Although I think the e-book version had some typos and could've benefited from better editing, I do enjoy Scalzi's writing style. These were culled from his Whatever blog and has much to do with the business of writing (both publishing, fiction, non-fiction, business, etc). Very informative and useful. Plus, Scalzi breaks down real numbers (including his).

I learned quite a bit and was inspired (albeit, in a very practical sort of manner).
Jun 10, 2011 Eric rated it really liked it  ·  review of another edition
John Scalzi has been a journalist, a paid blogger, an unpaid blogger, an author, and an editor; and he has written corporate pieces and newspaper and magazine columns, as well as fiction and non-fiction. I think that qualifies him to talk about writing, the writing life, and writers. You’re Not Fooling Anyone When You Take Your Laptop to a Coffee Shop: Scalzi on Writing is a collection of posts from Scalzi’s blog, the Whatever, written in 2001-2006. Right off the bat, readers should consider two ...more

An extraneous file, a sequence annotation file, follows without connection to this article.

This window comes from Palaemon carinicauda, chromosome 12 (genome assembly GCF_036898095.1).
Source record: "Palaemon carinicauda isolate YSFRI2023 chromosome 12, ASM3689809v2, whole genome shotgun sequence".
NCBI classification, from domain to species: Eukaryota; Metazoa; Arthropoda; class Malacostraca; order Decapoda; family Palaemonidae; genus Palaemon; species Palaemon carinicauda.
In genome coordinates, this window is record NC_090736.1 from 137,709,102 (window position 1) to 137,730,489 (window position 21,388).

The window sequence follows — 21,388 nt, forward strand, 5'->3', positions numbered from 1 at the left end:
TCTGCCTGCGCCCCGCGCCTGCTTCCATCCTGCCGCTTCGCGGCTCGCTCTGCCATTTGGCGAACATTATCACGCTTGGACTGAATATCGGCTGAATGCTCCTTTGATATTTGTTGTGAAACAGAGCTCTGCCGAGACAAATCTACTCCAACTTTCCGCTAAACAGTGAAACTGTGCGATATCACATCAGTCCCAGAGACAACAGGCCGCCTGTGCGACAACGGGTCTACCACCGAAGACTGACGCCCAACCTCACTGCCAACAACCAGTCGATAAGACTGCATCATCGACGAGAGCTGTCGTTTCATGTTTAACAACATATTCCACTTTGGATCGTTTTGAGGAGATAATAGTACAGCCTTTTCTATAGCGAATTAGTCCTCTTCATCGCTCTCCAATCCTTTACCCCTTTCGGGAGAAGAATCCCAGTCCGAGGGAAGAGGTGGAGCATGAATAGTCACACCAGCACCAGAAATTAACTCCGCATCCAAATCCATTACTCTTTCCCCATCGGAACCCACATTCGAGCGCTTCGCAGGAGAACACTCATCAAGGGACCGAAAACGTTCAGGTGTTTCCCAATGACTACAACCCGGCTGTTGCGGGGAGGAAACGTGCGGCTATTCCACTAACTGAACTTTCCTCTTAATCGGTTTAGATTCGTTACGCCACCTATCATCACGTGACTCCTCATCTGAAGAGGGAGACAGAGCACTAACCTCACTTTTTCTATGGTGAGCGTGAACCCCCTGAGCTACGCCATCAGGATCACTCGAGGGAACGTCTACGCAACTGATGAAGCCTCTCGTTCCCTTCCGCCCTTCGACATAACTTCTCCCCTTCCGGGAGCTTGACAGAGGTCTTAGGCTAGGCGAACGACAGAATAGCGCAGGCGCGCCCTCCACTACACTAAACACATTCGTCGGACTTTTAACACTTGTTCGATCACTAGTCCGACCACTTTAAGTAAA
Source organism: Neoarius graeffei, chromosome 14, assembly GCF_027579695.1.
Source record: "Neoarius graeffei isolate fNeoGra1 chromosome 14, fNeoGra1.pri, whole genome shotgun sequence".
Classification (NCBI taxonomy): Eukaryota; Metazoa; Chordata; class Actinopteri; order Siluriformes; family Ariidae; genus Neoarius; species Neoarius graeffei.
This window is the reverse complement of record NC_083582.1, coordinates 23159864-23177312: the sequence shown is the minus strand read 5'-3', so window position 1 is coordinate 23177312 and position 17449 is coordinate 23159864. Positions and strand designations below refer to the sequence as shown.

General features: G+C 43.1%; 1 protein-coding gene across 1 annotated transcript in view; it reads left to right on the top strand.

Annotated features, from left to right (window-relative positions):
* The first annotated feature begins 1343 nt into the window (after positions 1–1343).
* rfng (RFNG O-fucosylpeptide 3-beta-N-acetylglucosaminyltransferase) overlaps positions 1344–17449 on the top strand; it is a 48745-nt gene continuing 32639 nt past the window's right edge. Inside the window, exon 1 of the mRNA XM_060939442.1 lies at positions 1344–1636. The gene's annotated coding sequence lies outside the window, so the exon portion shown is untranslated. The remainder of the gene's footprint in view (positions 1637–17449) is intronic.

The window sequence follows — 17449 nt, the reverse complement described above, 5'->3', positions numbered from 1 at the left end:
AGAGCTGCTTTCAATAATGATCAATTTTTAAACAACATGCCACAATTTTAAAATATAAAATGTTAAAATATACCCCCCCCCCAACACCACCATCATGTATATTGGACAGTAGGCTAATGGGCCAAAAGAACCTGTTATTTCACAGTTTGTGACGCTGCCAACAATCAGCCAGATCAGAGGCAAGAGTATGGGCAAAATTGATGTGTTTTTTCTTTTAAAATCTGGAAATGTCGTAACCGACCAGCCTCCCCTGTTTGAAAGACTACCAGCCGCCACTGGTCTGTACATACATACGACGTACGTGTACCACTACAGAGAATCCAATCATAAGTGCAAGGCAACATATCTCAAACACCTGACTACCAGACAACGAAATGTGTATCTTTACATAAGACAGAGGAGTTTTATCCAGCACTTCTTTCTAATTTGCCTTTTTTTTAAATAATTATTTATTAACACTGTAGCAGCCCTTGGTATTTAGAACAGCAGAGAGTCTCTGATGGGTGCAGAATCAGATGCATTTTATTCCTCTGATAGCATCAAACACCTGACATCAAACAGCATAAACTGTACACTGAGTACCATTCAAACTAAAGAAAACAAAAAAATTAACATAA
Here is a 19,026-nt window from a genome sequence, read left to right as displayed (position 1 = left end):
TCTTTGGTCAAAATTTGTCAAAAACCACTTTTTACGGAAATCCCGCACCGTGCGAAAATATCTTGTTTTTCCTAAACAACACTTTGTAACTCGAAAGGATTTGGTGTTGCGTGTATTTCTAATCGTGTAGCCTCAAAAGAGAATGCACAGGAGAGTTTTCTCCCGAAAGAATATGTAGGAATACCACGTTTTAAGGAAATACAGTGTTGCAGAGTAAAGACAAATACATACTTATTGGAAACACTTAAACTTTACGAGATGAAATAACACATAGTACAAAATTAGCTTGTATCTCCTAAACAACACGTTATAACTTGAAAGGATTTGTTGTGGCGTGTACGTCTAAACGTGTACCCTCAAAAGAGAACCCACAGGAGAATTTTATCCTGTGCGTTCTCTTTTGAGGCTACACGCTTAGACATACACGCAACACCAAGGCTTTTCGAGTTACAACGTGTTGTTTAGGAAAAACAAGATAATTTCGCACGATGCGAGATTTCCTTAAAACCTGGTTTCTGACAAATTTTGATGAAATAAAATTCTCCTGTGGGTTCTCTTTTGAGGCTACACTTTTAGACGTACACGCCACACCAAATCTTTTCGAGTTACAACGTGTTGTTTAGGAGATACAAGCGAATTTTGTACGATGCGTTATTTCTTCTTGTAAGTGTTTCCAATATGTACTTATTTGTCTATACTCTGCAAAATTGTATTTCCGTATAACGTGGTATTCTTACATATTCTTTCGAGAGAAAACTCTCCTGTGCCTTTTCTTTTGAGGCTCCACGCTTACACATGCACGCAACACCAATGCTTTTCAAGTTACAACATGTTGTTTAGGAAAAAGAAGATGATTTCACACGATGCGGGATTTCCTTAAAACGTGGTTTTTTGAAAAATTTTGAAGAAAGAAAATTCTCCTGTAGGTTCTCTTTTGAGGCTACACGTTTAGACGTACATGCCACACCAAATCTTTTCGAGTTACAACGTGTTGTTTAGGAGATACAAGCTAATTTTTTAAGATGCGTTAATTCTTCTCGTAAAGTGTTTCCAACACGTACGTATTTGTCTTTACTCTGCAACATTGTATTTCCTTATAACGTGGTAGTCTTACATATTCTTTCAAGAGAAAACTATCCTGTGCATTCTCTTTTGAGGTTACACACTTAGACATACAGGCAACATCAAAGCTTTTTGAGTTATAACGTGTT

Graham Bradley
Lots of authors write books on writing. Louis L'Amour did, and his book is on my all-time Top Ten. Stephen King also wrote a winner. Both of those were basically autobiographical and explained how they grew as individuals, and later how that shaped their writing. King's book had more of a technical side, whereas L'Amour talked about accuracy, detail and propriety of content.

Scalzi takes a completely different approach, talking mostly about the business side of writing, and the attitude a writer
Nicholas Karpuk
The title tweaked me a bit, since I often get work done in coffee shops. The title didn't suggest why he thought it was a foolish practice. I assumed it was a behavior he saw as arrogant, or an affectation. What apparently bothers him about people using their laptops in coffee shops is the assumption that they're trying to get laid.